ZURICH (Reuters) – Swiss drugmaker Novartis is seeking U.S. regulators’ blessing for its Kymriah cell therapy to be used against a second form of blood cancer after winning initial approval for the treatment earlier this year.
Novartis said on Tuesday it requested Food and Drug Administration (FDA) approval for Kymriah for adult patients with relapsed or refractory diffuse large B-cell lymphoma (DLBCL) who do not qualify for a stem cell transplant.
Kymriah, a chimeric antigen receptor T cell (CAR-T) therapy, in August won FDA approval against acute lymphoblastic leukemia in patients up to 25 years old.
As it adds indications, Novartis expects Kymriah to eventually top annual sales of $1 billion, but the drug has rivals in the DLBCL setting. Earlier this month, the FDA approved Gilead’s Yescarta for patients with the disease who had failed other treatments.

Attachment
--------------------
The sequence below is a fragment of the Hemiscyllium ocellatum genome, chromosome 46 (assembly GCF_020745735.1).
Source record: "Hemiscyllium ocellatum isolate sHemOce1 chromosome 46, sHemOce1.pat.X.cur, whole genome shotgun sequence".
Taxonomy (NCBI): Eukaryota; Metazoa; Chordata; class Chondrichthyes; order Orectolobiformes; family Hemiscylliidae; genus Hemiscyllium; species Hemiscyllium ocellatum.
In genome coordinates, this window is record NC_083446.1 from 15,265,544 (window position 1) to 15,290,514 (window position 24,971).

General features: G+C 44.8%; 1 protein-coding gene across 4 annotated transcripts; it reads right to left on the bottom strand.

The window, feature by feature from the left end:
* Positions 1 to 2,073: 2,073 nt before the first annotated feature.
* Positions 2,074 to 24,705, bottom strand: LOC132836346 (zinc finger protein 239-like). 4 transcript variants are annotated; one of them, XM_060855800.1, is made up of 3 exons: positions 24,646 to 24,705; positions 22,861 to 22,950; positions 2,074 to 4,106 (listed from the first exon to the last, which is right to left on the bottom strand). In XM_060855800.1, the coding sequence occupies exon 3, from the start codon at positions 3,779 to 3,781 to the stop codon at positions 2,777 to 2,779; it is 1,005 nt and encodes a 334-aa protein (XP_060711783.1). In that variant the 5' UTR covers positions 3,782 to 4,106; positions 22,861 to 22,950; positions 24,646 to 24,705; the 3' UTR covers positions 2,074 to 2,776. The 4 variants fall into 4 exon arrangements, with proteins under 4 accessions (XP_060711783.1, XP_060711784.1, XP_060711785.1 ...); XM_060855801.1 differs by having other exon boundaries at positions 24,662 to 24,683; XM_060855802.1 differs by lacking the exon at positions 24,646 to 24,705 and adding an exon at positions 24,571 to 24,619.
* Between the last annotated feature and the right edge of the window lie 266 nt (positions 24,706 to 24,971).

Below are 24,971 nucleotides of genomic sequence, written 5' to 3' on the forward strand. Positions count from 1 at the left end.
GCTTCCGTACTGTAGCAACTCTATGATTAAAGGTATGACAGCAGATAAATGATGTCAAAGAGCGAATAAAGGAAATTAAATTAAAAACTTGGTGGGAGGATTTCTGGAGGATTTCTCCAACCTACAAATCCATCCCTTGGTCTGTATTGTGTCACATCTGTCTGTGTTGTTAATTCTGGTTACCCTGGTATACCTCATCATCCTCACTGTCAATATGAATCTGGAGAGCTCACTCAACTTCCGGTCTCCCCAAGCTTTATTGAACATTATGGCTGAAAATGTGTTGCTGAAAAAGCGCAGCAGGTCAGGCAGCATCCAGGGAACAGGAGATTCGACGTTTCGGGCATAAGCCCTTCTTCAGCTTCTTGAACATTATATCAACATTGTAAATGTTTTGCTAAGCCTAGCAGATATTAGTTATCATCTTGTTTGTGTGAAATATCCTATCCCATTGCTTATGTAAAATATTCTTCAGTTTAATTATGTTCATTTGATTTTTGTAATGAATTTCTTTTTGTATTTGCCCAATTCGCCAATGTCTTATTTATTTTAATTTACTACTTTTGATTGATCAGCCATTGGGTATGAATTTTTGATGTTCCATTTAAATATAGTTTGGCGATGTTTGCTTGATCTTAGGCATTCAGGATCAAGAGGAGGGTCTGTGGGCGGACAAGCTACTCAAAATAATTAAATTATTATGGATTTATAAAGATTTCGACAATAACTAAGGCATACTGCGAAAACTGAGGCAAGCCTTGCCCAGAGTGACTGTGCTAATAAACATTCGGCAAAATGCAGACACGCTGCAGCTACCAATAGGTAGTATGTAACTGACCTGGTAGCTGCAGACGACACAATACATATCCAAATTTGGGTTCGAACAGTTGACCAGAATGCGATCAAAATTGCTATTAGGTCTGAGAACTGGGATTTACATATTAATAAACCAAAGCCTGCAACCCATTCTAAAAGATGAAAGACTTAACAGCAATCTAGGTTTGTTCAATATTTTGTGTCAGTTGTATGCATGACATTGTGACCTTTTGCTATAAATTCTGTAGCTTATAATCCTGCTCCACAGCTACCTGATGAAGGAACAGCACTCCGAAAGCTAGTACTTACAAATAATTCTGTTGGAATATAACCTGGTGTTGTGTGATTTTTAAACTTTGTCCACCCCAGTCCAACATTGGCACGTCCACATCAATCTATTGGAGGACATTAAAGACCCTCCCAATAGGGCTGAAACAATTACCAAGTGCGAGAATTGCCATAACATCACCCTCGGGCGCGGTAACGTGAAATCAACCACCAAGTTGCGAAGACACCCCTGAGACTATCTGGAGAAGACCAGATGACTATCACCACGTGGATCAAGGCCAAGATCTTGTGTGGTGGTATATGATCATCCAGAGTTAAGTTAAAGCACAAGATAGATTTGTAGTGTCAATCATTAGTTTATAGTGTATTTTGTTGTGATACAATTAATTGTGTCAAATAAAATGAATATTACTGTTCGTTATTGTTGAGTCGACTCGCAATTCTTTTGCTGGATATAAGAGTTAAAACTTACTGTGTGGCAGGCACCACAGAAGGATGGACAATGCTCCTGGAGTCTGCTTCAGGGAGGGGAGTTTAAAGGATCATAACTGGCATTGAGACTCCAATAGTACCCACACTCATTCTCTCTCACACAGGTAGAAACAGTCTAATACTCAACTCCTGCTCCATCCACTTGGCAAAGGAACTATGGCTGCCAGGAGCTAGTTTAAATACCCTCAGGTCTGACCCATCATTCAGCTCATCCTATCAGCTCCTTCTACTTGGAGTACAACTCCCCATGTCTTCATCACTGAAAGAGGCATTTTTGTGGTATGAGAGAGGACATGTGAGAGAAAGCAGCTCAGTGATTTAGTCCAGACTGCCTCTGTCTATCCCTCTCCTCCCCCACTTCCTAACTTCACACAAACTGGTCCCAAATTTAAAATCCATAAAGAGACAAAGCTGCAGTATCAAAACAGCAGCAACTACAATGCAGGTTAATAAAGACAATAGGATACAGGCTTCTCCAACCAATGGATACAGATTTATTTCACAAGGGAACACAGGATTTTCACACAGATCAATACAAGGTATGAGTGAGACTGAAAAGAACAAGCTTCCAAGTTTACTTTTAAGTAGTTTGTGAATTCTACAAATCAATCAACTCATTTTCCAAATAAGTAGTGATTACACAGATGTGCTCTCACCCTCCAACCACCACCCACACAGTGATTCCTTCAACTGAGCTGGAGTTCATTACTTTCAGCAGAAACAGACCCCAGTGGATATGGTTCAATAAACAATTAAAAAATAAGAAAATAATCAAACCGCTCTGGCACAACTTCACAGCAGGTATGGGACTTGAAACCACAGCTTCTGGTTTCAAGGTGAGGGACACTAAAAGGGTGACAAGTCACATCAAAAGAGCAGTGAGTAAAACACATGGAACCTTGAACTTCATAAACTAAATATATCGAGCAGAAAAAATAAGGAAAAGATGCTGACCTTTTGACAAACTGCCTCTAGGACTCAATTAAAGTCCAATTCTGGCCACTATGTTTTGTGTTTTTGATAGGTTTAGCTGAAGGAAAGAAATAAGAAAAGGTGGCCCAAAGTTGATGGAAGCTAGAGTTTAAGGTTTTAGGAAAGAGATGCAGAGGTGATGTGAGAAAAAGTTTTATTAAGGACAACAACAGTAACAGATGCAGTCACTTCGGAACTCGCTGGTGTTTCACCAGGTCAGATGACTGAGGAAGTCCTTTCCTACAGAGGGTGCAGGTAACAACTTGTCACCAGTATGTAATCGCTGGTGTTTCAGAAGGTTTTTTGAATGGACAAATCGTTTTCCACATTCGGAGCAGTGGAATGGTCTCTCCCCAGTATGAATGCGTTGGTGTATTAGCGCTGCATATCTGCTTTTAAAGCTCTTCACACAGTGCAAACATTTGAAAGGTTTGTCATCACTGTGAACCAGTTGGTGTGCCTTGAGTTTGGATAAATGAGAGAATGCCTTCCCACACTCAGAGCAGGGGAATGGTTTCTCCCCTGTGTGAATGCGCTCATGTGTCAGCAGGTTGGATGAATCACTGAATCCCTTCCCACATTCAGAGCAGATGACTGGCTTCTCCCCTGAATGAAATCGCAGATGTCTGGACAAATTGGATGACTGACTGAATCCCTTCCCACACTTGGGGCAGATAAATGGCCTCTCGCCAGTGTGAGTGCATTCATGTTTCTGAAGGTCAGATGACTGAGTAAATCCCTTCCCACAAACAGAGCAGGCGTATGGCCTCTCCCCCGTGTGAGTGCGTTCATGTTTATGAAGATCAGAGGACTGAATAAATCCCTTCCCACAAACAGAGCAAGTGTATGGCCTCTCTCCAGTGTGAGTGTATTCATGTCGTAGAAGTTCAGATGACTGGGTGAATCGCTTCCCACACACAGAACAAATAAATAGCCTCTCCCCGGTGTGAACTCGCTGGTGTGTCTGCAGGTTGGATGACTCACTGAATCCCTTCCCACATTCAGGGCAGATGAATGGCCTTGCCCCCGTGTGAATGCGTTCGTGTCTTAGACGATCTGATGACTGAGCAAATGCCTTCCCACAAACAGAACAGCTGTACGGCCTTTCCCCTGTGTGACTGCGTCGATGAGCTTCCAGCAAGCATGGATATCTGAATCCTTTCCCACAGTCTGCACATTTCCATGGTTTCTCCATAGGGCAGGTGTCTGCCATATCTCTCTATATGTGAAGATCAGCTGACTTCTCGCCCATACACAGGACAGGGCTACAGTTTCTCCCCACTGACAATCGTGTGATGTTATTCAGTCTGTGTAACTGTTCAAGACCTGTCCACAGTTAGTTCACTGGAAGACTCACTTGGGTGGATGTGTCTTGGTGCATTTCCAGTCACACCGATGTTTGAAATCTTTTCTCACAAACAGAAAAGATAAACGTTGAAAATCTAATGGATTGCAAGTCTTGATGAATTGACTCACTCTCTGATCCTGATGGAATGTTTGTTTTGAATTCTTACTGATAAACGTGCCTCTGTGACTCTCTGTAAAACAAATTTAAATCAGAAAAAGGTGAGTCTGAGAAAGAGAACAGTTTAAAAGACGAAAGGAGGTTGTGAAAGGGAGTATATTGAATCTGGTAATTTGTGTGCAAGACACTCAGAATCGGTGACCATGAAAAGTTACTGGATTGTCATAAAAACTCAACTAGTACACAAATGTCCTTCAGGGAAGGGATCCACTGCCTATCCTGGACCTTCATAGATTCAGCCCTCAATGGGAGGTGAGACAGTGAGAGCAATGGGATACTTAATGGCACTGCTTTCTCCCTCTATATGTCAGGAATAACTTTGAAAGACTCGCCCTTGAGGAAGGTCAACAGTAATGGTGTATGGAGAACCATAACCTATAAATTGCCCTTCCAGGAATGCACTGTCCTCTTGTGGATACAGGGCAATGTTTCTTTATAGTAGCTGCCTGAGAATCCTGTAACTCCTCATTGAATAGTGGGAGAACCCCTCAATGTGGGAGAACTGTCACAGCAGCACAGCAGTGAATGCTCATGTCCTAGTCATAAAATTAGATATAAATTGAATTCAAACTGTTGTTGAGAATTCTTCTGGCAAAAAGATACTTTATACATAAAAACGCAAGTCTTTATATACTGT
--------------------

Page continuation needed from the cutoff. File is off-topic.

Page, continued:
“Kymriah represents a historic breakthrough in the evolution of individualized immunotherapy and we are committed to bringing this innovation to as many patients who may benefit as possible,” Vas Narasimhan, Novartis’s chief medical officer and designated CEO, said in a statement.
With CAR-T therapies, patients’ immune cells are taken from their bodies, genetically re-engineered to fight their cancer and then reinfused.
Novartis has set the price for Kymriah at $475,000 for young patients with ALL, but the Basel-based company has pushed back announcing the price for adult DLBCL patients until it wins FDA approval.
Novartis also plans to submit an application for Kymriah with European authorities this year, it said.
Reporting by Silke Koltrowitz and John Miller; Editing by Michael Shields